2016 IMLP Training – Week 14

WEEK 14 – March 28, 2016 – April 3, 2016

The bonus to already being an Ironman finisher while training for another race is knowing what to expect and how to adapt.  I had an earlier week this time around where I had to make some adjustments, but it was nothing compared to this week.

First, the school where I swim was closed for spring break, and therefore I couldn’t swim.  At first I was worried about not getting my swims in, and how it would set me back.  But in my previous attempt at Ironman, I lost a week of swimming as well and it really didn’t make much of a difference.  After thinking about that, I put the idea about it negatively affecting me out of my head, and actually enjoyed the swim-free week.

Next was the weird spring weather we are having.  I guess it isn’t so out of the ordinary, but it certainly made me change some plans.  I finally brought my tri bike up from the basement where it has been serving me this winter and spring on the trainer, and took it outside for the first time this year.  I received a FLO full disc aero wheel for Christmas, and I decided to throw it on the bike and take it for an inaugural spin.  Even with the moderate wind that I was somewhat cautious of, I could tell that it was going to be fun to ride.  I even hit 36 mph during one slight downhill stretch that I normally struggle to get to 30 mph on regular cycling wheels.

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Maiden ride with my new full disc wheel.  Crazy fast with this thing.

The next day was much windier, so I opted for using my 60’s, which are also aero wheels.  I thought I was going to get blown off the path.  I never gripped the handle bars so intently before!  Thankfully, I made it back in one piece.

Saturday was my scheduled long ride, calling for 3.5 hours and a 30 minute brick run.  Mother Nature was not cooperating however, and my streak of riding outside turned to a tortuous 4 hours spent indoors.  My butt is still angry with me.  Being inside is just not where I prefer to ride.  It may not have been as strong of a ride as if I had done it outside, but I sucked it up and got through it.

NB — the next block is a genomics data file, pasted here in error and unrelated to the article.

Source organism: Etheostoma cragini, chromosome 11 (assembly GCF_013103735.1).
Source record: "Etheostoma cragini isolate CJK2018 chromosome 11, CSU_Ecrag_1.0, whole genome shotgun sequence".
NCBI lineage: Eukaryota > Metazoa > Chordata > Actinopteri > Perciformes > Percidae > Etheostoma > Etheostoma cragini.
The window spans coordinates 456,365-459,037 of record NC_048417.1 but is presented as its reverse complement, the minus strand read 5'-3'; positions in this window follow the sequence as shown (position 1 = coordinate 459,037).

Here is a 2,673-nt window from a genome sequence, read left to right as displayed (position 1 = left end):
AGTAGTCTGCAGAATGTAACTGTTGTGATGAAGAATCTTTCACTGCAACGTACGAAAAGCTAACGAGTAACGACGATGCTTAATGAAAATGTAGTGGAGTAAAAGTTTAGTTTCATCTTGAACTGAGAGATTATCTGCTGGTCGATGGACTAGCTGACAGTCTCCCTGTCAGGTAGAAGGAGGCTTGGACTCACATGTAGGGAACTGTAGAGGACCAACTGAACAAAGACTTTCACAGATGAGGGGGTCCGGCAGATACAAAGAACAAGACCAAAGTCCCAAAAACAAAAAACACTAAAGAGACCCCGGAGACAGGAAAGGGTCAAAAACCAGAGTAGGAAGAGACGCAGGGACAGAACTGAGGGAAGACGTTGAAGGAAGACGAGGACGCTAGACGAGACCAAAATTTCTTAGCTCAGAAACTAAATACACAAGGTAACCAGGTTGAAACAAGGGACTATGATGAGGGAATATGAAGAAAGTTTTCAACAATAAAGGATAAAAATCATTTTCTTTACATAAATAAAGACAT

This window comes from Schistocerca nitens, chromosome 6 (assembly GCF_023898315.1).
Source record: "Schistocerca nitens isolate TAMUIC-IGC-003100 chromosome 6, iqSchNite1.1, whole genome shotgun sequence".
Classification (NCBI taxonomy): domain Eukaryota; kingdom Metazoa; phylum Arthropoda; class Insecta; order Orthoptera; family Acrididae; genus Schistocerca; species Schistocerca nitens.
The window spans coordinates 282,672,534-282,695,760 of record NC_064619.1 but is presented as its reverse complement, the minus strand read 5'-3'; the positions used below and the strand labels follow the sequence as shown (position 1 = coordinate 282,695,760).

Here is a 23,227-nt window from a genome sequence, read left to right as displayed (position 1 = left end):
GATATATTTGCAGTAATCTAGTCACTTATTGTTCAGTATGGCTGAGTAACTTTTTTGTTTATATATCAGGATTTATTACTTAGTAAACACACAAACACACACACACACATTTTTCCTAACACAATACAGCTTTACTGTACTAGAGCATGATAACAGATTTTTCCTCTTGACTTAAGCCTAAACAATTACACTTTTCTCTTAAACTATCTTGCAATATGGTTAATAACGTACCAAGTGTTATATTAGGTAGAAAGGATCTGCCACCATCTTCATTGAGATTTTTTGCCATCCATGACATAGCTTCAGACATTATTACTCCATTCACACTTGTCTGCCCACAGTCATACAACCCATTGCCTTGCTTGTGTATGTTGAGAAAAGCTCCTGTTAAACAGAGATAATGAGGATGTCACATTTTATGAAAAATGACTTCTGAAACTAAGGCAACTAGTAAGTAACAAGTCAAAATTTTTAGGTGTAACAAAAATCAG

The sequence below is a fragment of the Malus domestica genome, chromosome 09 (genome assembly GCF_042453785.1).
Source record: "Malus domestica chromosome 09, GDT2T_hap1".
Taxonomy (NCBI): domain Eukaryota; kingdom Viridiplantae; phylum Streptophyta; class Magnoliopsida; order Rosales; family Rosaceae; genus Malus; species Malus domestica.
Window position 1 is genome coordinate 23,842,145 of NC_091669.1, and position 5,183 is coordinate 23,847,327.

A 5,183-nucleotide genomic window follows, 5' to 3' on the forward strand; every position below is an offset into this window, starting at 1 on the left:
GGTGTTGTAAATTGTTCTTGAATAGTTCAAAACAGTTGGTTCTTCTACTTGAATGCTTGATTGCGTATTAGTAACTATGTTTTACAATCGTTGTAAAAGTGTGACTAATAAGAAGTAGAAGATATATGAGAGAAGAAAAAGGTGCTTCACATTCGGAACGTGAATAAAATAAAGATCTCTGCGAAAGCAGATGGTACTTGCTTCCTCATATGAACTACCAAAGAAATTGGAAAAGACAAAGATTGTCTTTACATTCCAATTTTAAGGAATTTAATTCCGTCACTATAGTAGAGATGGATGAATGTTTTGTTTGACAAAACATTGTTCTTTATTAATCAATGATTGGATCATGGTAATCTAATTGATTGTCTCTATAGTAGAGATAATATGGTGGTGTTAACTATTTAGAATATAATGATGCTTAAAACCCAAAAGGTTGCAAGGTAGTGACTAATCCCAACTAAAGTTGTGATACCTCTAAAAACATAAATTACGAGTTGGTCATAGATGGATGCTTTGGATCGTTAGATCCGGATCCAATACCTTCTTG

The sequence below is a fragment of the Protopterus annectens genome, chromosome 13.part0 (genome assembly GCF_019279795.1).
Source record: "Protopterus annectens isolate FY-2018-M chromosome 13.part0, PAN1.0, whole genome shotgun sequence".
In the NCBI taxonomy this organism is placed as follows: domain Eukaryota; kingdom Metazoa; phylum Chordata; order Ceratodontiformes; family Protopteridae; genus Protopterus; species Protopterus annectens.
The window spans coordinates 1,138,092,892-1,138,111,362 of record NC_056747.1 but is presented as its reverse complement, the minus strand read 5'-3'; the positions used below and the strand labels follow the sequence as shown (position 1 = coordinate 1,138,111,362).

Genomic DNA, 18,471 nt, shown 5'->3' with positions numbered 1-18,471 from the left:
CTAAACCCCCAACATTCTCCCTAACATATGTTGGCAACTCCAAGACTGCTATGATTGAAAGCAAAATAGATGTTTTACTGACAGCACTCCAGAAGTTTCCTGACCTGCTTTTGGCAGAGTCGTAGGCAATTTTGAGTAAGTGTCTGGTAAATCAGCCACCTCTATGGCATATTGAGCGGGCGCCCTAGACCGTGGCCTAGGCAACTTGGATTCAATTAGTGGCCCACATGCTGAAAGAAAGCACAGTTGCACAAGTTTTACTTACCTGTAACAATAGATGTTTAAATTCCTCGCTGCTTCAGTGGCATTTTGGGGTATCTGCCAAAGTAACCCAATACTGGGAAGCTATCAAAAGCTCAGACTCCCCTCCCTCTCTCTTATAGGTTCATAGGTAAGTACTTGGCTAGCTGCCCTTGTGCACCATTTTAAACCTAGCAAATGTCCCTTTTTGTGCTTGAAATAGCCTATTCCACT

So I adapted this week, cutting some workouts and shortening others. But I know it is a long journey, and there are many quality swims/bikes/runs ahead in the upcoming weeks.

WEEK 14 TOTALS:

Swims: 0 – Zippo – Nada – None

Bikes: 4 total, 5.5 hours, 97 miles

Runs: 7 total, 4:50 hours, 33 miles

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A forgetful Week 14.  Back to normal next week.

 

2016 IMLP Training – Week 13

WEEK 13 – March 21, 2016 – March 27, 2016

I have trained for and completed one other Ironman race, and that one was Ironman Wisconsin. From my researching race reports for Ironman Lake Placid, I am finding a lot of similarities between the two races. Both are well liked and have a strong following. Both races always sell out quickly, although not quite as fast as in recent past years mainly due to a lack of a pro field and the additions of a handful of new Ironman locations taking some of the devotes away. They both also offer a challenging bike course, and each comparing the atmosphere of the bike routes to that of the Tour de France. The volunteers at both are reportedly awesome. And both are favorites of the voice of Ironman – Mike Reilly. He tends to never miss Madison or Lake Placid. Lastly, both boast of awesome finishes, with IMWI having the state capital building in the background and IMLP finishing on the 1932 Olympic oval.